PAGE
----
(Jan. 21) The ugly American has company.

The threat of obesity to the health of the public extends beyond the borders of the U.S, world health officials contend. For that reason, the 5 a Day campaign to promote fruit and vegetable consumption for better health is gaining serious momentum among officials at the World Health Organization, according to Francis Taccone.

Taccone, director of development for the Produce for Better Health Foundation, Wilmington, Del., helped organize the 5 a Day International Symposium in Berlin Jan. 14-15. The Berlin event was the third biennial meeting. The previous two were held in Washington, D.C.

"The symposium was a huge success on all fronts. We only wished it lasted a little longer," she said.

Taccone said the World Health Organization sent four staff people to the event and their contribution to the event points to the WHO moving to globalize the concept of promoting fruits and vegetables.

Twenty-five countries were at the Berlin meeting, and about eight of those countries had never been represented at previous symposiums, she said.

About 200 attended the symposium — compared to about 120 in previous symposiums — and one of the featured speakers was U.S. Department of Agriculture under secretary Eric Bost.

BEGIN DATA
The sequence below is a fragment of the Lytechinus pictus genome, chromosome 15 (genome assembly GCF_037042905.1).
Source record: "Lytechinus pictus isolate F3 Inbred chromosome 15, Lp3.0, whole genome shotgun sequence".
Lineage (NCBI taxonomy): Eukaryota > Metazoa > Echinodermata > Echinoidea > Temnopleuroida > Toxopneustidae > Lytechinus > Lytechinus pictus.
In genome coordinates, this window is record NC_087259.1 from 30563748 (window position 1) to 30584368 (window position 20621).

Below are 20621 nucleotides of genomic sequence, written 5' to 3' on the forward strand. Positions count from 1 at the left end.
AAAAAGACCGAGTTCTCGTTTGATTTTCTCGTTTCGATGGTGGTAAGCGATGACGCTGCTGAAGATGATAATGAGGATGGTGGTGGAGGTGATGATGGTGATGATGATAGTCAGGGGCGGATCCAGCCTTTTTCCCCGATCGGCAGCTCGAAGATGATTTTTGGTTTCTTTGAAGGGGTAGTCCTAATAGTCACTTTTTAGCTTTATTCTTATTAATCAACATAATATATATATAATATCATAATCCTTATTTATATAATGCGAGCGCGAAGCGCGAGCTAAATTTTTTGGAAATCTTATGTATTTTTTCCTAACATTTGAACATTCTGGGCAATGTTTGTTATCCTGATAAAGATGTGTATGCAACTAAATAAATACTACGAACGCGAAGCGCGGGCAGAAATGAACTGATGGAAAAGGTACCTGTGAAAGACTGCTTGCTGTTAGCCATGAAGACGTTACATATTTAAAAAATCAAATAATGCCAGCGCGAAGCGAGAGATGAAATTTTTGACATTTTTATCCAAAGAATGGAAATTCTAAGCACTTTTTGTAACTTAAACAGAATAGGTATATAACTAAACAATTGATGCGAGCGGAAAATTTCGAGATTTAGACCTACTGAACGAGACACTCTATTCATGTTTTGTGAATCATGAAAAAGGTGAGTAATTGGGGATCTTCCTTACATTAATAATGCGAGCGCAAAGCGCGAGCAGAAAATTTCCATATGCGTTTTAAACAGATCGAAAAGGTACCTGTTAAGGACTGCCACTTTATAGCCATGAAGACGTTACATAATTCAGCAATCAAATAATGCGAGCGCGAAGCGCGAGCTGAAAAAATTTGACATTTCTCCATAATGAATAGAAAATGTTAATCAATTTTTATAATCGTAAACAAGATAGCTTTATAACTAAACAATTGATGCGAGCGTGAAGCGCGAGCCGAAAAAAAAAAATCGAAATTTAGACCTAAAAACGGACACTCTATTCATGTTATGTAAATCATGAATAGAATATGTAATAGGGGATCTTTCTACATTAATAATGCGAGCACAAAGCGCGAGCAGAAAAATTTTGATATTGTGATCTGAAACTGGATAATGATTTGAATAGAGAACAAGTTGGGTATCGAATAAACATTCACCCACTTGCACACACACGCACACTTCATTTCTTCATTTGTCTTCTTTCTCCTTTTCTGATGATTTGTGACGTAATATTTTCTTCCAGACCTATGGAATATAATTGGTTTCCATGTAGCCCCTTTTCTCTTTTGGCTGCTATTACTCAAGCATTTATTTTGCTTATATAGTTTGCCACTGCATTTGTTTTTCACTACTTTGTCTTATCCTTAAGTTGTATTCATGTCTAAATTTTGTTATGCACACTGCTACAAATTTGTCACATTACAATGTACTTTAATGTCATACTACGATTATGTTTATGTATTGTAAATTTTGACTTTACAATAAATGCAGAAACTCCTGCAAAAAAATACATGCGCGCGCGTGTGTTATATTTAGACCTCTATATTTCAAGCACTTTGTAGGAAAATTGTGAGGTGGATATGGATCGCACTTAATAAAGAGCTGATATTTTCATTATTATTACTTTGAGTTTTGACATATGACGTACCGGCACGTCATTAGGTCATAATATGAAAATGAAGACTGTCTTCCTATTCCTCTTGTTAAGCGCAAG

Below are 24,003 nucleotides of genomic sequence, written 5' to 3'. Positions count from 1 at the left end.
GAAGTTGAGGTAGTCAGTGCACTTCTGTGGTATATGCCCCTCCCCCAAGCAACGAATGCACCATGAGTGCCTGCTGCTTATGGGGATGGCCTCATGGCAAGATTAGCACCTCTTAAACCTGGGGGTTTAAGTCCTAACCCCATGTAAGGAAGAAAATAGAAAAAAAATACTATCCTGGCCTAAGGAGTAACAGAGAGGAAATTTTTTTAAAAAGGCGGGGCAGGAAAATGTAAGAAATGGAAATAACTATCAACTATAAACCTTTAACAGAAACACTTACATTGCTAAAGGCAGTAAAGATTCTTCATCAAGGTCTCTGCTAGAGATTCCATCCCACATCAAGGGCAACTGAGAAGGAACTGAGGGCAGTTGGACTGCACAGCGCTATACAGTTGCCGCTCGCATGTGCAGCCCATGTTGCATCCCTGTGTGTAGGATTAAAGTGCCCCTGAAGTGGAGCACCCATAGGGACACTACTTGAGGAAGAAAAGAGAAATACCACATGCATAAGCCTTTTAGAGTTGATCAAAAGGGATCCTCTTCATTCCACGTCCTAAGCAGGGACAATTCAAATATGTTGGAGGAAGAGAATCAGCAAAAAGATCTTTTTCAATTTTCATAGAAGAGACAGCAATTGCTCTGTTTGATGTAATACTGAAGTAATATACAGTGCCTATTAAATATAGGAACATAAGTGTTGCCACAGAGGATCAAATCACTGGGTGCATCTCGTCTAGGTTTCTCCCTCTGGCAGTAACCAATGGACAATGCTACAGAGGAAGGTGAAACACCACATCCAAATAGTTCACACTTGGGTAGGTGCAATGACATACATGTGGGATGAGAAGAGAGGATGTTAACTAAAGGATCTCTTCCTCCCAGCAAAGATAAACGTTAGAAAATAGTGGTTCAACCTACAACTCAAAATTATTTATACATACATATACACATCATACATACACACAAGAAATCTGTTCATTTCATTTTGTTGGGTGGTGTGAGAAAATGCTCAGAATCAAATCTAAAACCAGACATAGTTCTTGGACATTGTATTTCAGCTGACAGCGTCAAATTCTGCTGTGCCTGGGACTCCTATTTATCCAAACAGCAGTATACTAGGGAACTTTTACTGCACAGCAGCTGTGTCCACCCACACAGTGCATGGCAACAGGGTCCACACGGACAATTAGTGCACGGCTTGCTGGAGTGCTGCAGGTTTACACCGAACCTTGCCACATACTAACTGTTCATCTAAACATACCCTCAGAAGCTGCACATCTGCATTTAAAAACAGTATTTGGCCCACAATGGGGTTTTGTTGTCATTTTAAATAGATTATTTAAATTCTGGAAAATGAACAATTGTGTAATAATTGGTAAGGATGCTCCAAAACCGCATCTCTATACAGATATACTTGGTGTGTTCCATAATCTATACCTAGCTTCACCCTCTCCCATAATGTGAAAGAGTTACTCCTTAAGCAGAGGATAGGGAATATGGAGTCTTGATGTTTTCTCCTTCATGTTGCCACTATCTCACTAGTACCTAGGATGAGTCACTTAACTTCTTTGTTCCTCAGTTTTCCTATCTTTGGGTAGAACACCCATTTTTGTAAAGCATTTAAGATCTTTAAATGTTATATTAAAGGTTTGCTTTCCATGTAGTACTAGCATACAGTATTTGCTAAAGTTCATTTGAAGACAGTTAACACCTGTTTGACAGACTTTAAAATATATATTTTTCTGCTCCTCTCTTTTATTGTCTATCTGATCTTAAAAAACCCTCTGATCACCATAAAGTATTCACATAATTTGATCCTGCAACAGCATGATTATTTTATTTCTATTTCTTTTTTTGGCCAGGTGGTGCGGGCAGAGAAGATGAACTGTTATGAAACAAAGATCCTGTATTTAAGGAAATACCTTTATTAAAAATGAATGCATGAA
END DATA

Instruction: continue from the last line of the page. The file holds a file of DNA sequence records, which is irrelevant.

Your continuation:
Taccone said the World Health Organization highlighted research from various countries highlighting the risk of chronic diseases related to obesity.

"They had premier scientists telling us that there is a green light for 5 a Day," she said.

She said that some countries have unique marketing approaches to promoting fruit and vegetables and said the U.S. 5 a Day concept would not necessarily translate in precise form to all markets. For example, some countries promote eating 10 a day, others say 2 plus 2, and others refer to handfuls of produce.

While the WHO doesn’t have a big budget individually, they are influential in setting public health policies in their member states.

Regional meetings of the WHO will examine the topic of increasing fruit and vegetable consumption in the next several months, he said.

The U.S. public/private partnership between industry and government was much discussed in Berlin, she said.

The next meeting is tentatively planned for the summer of 2004,and possible venues include Spain, South Africa and New Zealand. That moves the time from a meeting every two years to 18 months or so.

"What happened here is we’ve created some serious momentum, and we need the networking and synergy to keep it," she said.